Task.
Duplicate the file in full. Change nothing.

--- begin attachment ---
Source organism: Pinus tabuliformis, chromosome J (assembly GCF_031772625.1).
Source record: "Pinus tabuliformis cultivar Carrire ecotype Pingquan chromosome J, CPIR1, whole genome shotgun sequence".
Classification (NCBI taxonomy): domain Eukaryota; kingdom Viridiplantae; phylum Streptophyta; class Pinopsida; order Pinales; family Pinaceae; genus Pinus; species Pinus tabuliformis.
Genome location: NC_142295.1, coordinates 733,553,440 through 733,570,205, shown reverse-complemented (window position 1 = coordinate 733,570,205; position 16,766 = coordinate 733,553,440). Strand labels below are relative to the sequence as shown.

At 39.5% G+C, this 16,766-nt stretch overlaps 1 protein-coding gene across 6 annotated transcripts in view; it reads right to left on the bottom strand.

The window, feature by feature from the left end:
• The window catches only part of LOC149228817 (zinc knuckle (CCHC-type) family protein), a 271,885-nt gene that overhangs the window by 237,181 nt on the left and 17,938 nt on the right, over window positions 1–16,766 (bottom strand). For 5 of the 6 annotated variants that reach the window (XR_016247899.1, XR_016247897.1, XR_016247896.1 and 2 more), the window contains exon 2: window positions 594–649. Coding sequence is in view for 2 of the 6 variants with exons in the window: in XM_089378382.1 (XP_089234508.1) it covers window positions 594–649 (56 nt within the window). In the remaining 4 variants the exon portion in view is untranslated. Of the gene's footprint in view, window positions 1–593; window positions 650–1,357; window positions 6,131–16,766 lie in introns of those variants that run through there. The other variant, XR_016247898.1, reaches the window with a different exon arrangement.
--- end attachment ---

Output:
Source organism: Pinus tabuliformis, chromosome J (assembly GCF_031772625.1).
Source record: "Pinus tabuliformis cultivar Carrire ecotype Pingquan chromosome J, CPIR1, whole genome shotgun sequence".
Classification (NCBI taxonomy): domain Eukaryota; kingdom Viridiplantae; phylum Streptophyta; class Pinopsida; order Pinales; family Pinaceae; genus Pinus; species Pinus tabuliformis.
Genome location: NC_142295.1, coordinates 733,553,440 through 733,570,205, shown reverse-complemented (window position 1 = coordinate 733,570,205; position 16,766 = coordinate 733,553,440). Strand labels below are relative to the sequence as shown.

At 39.5% G+C, this 16,766-nt stretch overlaps 1 protein-coding gene across 6 annotated transcripts in view; it reads right to left on the bottom strand.

The window, feature by feature from the left end:
• The window catches only part of LOC149228817 (zinc knuckle (CCHC-type) family protein), a 271,885-nt gene that overhangs the window by 237,181 nt on the left and 17,938 nt on the right, over window positions 1–16,766 (bottom strand). For 5 of the 6 annotated variants that reach the window (XR_016247899.1, XR_016247897.1, XR_016247896.1 and 2 more), the window contains exon 2: window positions 594–649. Coding sequence is in view for 2 of the 6 variants with exons in the window: in XM_089378382.1 (XP_089234508.1) it covers window positions 594–649 (56 nt within the window). In the remaining 4 variants the exon portion in view is untranslated. Of the gene's footprint in view, window positions 1–593; window positions 650–1,357; window positions 6,131–16,766 lie in introns of those variants that run through there. The other variant, XR_016247898.1, reaches the window with a different exon arrangement.